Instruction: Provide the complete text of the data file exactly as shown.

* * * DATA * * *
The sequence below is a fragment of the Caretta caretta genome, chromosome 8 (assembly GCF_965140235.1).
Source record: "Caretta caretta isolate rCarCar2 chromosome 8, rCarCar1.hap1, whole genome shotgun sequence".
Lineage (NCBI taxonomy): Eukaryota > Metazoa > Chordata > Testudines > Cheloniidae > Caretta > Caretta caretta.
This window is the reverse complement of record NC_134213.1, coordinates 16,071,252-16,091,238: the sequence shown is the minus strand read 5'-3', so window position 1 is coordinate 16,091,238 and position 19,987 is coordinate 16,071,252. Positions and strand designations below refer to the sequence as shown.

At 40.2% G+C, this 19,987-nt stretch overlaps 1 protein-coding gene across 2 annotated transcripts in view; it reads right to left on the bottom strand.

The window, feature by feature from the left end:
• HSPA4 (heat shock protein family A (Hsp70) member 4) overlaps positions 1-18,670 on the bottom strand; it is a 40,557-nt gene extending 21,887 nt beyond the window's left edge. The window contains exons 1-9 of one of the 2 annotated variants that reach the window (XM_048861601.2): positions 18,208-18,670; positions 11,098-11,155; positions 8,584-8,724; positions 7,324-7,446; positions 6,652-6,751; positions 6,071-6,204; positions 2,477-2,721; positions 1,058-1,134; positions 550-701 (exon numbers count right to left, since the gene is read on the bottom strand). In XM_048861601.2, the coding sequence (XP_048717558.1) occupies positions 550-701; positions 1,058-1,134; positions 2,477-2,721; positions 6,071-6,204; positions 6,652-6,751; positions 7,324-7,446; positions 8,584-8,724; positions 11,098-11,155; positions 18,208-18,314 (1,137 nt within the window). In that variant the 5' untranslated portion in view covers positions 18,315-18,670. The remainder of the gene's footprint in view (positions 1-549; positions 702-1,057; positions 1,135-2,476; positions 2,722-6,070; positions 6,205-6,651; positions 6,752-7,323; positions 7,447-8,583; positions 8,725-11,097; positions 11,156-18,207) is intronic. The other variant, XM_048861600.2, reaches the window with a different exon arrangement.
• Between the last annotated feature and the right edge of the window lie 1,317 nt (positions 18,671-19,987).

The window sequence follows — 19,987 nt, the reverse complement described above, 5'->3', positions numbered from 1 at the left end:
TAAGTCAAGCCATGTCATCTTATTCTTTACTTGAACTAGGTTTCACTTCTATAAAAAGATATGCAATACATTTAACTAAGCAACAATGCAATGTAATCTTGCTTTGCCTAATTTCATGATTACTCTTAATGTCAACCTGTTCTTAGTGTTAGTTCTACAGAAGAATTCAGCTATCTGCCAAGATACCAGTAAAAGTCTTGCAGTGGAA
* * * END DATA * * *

The sequence below is a fragment of the Caretta caretta genome, chromosome 8 (assembly GCF_965140235.1).
Source record: "Caretta caretta isolate rCarCar2 chromosome 8, rCarCar1.hap1, whole genome shotgun sequence".
Lineage (NCBI taxonomy): Eukaryota > Metazoa > Chordata > Testudines > Cheloniidae > Caretta > Caretta caretta.
This window is the reverse complement of record NC_134213.1, coordinates 16,071,252-16,091,238: the sequence shown is the minus strand read 5'-3', so window position 1 is coordinate 16,091,238 and position 19,987 is coordinate 16,071,252. Positions and strand designations below refer to the sequence as shown.

At 40.2% G+C, this 19,987-nt stretch overlaps 1 protein-coding gene across 2 annotated transcripts in view; it reads right to left on the bottom strand.

The window, feature by feature from the left end:
• HSPA4 (heat shock protein family A (Hsp70) member 4) overlaps positions 1-18,670 on the bottom strand; it is a 40,557-nt gene extending 21,887 nt beyond the window's left edge. The window contains exons 1-9 of one of the 2 annotated variants that reach the window (XM_048861601.2): positions 18,208-18,670; positions 11,098-11,155; positions 8,584-8,724; positions 7,324-7,446; positions 6,652-6,751; positions 6,071-6,204; positions 2,477-2,721; positions 1,058-1,134; positions 550-701 (exon numbers count right to left, since the gene is read on the bottom strand). In XM_048861601.2, the coding sequence (XP_048717558.1) occupies positions 550-701; positions 1,058-1,134; positions 2,477-2,721; positions 6,071-6,204; positions 6,652-6,751; positions 7,324-7,446; positions 8,584-8,724; positions 11,098-11,155; positions 18,208-18,314 (1,137 nt within the window). In that variant the 5' untranslated portion in view covers positions 18,315-18,670. The remainder of the gene's footprint in view (positions 1-549; positions 702-1,057; positions 1,135-2,476; positions 2,722-6,070; positions 6,205-6,651; positions 6,752-7,323; positions 7,447-8,583; positions 8,725-11,097; positions 11,156-18,207) is intronic. The other variant, XM_048861600.2, reaches the window with a different exon arrangement.
• Between the last annotated feature and the right edge of the window lie 1,317 nt (positions 18,671-19,987).

The window sequence follows — 19,987 nt, the reverse complement described above, 5'->3', positions numbered from 1 at the left end:
TAAGTCAAGCCATGTCATCTTATTCTTTACTTGAACTAGGTTTCACTTCTATAAAAAGATATGCAATACATTTAACTAAGCAACAATGCAATGTAATCTTGCTTTGCCTAATTTCATGATTACTCTTAATGTCAACCTGTTCTTAGTGTTAGTTCTACAGAAGAATTCAGCTATCTGCCAAGATACCAGTAAAAGTCTTGCAGTGGAA